Remember the "War on the 1%" rant by the poor, embattled multimillionaire Tom Perkins? Well, Kleiner Perkins Caufield & Byers, the venture-capital firm he cofounded, is backing Secret, a hot new social-networking app that has captivated Silicon Valley with commentary that could have come from Perkins himself, for all we know. A sort of anti-Facebook, it lets users post updates to their "circles" (friends and friends of friends) anonymously, which means that instead of cheery wedding announcements and cute cat photos, you get friends bragging and bitching in a fashion you may not have seen at your last dinner party. Given that Secret's early adopters skew towards the tech world, the app is, at least for now, a revealing window into what people in the Valley really think—or at the very least, a fascinating study in trolling. Here are some fairly typical posts from circles in San Francisco and beyond.
Whether waxing poetic about net neutrality or defending the merits of outsourcing, Silicon Valley execs love to talk about how a free market breeds innovation. So it might come as a surprise that some of those execs were engaged in a secret pact not to recruit one another's employees—in other words, to game the labor market. The potentially illegal deals suppressed salaries across the sector by a whopping $3 billion, claims a class-action lawsuit scheduled for a May trial in San Jose, and were done to juice the bottom lines of some of the nation's most profitable companies.
"I don't want to create a paper trail over which we can be sued later?" Google's Eric Schmidt wrote in an email.
Documents filed in conjunction with the litigation, first reported last month by PandoDaily's Mark Ames, offer a fascinating behind-the-scenes glimpse of interactions among the likes of Apple's Steve Jobs, Google's Eric Schmidt, and Intuit Chairman Bill Campbell. In early 2005, the documents show, Campbell brokered an anti-recruitment pact between Jobs and Schmidt, confirming to Jobs in an email that "Schmidt got directly involved and firmly stopped all efforts to recruit anyone from Apple." On the day of that email, Apple's head of human resources ordered her staff to "please add Google to your 'hands off' list." Likewise, Google's recruiting director was asked to create a formal "Do Not Cold Call List" of companies with which it had "special agreements" not to compete for employees.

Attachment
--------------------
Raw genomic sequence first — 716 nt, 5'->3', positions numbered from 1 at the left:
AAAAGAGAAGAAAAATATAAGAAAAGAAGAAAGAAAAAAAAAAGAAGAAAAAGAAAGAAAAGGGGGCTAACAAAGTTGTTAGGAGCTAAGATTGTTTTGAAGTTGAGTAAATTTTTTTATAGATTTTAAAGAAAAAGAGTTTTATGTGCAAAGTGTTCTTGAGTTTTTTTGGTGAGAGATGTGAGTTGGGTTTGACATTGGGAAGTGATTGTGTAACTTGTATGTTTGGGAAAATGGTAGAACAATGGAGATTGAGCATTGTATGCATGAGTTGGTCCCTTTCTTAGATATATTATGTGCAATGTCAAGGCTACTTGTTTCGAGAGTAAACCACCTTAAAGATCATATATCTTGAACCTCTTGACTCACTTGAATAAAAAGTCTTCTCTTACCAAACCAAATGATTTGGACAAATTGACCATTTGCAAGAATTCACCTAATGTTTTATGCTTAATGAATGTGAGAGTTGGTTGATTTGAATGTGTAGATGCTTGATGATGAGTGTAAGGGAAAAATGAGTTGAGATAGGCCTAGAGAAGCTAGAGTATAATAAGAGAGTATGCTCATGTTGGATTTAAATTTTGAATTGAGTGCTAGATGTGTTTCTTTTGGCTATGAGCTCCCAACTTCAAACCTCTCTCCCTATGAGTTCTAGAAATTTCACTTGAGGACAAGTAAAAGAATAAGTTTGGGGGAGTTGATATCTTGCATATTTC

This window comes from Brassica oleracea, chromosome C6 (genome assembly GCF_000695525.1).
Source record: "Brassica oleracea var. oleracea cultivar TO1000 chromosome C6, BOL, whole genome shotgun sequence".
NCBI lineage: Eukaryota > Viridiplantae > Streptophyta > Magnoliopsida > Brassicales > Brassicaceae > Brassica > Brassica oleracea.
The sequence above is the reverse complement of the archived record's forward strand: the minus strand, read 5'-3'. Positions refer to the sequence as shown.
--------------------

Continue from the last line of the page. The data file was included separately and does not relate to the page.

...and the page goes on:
A few months later, Schmidt instructed a fellow exec not to discuss the no-call list other than "verbally," he wrote in an email, "since I don't want to create a paper trail over which we can be sued later?"
Eric Schmidt Google
Good luck with that. The "no poaching policies," as they were known among senior-level executives at companies such as Adobe, Intel, Intuit, and Pixar, were first exposed by a 2010 antitrust lawsuit filed by the Department of Justice. The DOJ complaint is the basis for the current class action, which was filed in 2011 by the San Francisco law firm Lieff Cabraser Heimann & Bernstein, alleging that some 64,000 tech workers were harmed.
The case, interestingly, has garnered little attention outside of the tech world. Sure, the average middle-class worker probably won't shed a tear for the most likely victim here: Silicon Valley code jockeys and junior execs banking six-figure salaries and perhaps million-dollar stock options. The Bay Area, after all, is recently ablaze with animosity over tech-fueled gentrification and income inequality. And yet the collusion of CEOs to artificially suppress high-end salaries speaks to an economic malaise that affects every working stiff: The widening gap between the rich and poor isn't some accident of free-market capitalism, but the product of a system that puts corporate leaders and their shareholders ahead of everyone else.
"I'm sure you realize the asymmetry in financial resources of our respective companies," Steve Jobs emailed Palm's then-CEO.
The lawsuit describes the rapid spread of anti-recruitment pacts between 2004 and 2007—arrangements perhaps facilitated by the overlap on Silicon Valley's corporate boards: Jobs, who became Disney's largest shareholder after it bought Pixar, served on Disney's board until his death in 2011. Schmidt sat on Apple's board until 2009, and Intuit's Campbell (a former Schmidt adviser) still does. Intel CEO Paul Otellini has held a seat on Google's board since 2004. Such close ties have long been seen as a problem for shareholders, but the nonrecruitment pacts suggest that such cozy relationships could harm workers, too.